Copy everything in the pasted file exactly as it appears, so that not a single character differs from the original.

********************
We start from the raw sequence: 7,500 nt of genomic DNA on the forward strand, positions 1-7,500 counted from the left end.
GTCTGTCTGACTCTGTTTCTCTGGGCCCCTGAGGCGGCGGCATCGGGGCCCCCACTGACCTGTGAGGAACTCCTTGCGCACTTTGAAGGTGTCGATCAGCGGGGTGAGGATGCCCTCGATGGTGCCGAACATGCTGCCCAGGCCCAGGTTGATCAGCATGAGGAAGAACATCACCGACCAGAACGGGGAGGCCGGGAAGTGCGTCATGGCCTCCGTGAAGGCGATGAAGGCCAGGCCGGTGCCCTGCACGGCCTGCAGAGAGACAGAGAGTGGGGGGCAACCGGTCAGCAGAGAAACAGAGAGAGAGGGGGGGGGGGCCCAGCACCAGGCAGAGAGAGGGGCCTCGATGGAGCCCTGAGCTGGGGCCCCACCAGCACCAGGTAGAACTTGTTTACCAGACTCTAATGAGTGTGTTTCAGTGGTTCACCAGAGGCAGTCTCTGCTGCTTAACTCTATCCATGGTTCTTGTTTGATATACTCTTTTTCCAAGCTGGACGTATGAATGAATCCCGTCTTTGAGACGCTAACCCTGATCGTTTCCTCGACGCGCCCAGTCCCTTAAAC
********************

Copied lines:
We start from the raw sequence: 7,500 nt of genomic DNA on the forward strand, positions 1-7,500 counted from the left end.
GTCTGTCTGACTCTGTTTCTCTGGGCCCCTGAGGCGGCGGCATCGGGGCCCCCACTGACCTGTGAGGAACTCCTTGCGCACTTTGAAGGTGTCGATCAGCGGGGTGAGGATGCCCTCGATGGTGCCGAACATGCTGCCCAGGCCCAGGTTGATCAGCATGAGGAAGAACATCACCGACCAGAACGGGGAGGCCGGGAAGTGCGTCATGGCCTCCGTGAAGGCGATGAAGGCCAGGCCGGTGCCCTGCACGGCCTGCAGAGAGACAGAGAGTGGGGGGCAACCGGTCAGCAGAGAAACAGAGAGAGAGGGGGGGGGGGCCCAGCACCAGGCAGAGAGAGGGGCCTCGATGGAGCCCTGAGCTGGGGCCCCACCAGCACCAGGTAGAACTTGTTTACCAGACTCTAATGAGTGTGTTTCAGTGGTTCACCAGAGGCAGTCTCTGCTGCTTAACTCTATCCATGGTTCTTGTTTGATATACTCTTTTTCCAAGCTGGACGTATGAATGAATCCCGTCTTTGAGACGCTAACCCTGATCGTTTCCTCGACGCGCCCAGTCCCTTAAAC